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Sensitivity to Pressure May Provide New Clues Regarding IC/BPS-Related Symptoms
Hellman KM, Patanwala IY, Pozolo KE, Tu FF. Multimodal nociceptive mechanisms underlying chronic pelvic pain. Am J Obstet Gynecol. 2015 Aug 20. pii: S0002-9378(15)00908-4. doi: 10.1016/j.ajog.2015.08.038. [Epub ahead of print]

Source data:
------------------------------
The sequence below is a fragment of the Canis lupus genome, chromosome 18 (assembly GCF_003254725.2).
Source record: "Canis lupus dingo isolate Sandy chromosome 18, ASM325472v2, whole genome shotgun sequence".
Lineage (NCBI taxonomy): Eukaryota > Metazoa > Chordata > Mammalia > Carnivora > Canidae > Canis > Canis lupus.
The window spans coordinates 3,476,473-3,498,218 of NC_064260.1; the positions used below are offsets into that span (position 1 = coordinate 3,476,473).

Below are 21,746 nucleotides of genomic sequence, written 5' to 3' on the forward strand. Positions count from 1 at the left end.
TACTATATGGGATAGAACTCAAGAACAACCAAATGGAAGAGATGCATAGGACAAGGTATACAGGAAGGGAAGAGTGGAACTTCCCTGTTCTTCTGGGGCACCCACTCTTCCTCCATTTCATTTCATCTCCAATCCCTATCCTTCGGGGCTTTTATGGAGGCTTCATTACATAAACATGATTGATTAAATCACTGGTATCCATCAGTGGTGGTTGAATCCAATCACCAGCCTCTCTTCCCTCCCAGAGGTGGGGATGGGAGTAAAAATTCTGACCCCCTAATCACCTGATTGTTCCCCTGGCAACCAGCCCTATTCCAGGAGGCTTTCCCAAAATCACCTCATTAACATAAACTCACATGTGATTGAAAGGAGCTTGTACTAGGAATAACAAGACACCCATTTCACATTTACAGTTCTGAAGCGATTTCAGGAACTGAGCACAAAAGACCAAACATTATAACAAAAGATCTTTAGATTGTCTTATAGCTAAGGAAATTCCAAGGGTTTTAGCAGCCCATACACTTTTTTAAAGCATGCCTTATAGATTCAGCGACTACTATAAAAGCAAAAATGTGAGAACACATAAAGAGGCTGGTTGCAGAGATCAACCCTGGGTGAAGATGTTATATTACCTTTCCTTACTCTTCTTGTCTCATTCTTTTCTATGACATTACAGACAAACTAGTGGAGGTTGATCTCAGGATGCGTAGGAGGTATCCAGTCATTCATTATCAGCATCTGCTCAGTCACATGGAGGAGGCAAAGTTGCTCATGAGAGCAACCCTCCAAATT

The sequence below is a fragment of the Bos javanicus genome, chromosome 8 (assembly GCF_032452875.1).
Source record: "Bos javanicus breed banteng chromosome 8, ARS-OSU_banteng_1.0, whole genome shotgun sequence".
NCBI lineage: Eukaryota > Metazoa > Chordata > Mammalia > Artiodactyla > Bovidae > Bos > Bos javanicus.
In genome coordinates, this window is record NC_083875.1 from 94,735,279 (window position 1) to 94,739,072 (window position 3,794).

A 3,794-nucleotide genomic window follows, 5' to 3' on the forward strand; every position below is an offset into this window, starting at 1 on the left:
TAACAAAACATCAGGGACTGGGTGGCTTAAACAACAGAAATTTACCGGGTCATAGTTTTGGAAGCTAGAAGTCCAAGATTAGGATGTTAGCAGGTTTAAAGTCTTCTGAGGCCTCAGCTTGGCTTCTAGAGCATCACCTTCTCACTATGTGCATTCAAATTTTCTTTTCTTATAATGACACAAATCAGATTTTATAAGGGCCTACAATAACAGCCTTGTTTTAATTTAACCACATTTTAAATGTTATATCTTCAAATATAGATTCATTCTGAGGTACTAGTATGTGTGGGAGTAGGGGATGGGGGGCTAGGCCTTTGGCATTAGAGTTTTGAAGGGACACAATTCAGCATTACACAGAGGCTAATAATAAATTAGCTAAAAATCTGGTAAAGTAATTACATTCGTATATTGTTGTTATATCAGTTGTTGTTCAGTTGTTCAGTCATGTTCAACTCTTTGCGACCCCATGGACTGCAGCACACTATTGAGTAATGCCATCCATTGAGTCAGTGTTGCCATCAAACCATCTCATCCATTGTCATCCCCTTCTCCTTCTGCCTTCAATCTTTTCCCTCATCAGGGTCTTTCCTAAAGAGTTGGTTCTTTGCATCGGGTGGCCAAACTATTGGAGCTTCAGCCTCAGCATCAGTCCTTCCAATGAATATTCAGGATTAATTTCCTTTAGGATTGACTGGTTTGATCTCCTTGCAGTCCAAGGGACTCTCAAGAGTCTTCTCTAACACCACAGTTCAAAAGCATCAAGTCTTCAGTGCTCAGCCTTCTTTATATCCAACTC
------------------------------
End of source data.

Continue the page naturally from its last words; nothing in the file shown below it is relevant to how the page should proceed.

In this study, researchers sought to evaluate how women with interstitial cystitis/bladder pain syndrome (IC/BPS) and/or chronic pelvic pain (CPP) responded to applied pressure. They used a measure called pressure pain thresholds, or PPTs, to determine how sensitive the patients were compared to women who were pain free. A total of 46 women with IC/BPS or CPP were enrolled, along with 42 control subjects who had no pain. Notably, women with CPP or IC/BPS had enhanced pain sensitivity, as demonstrated by a lower PPTs: their threshold for pain was on average just 1.18 kg/cm2, compared to 1.48 kg/cm2 for the pain-free women. This, along with related findings of the study, suggests that applying pressure could be a helpful way to quickly assess pelvic floor pain; however, longer-term investigations are needed to confirm and extend these findings.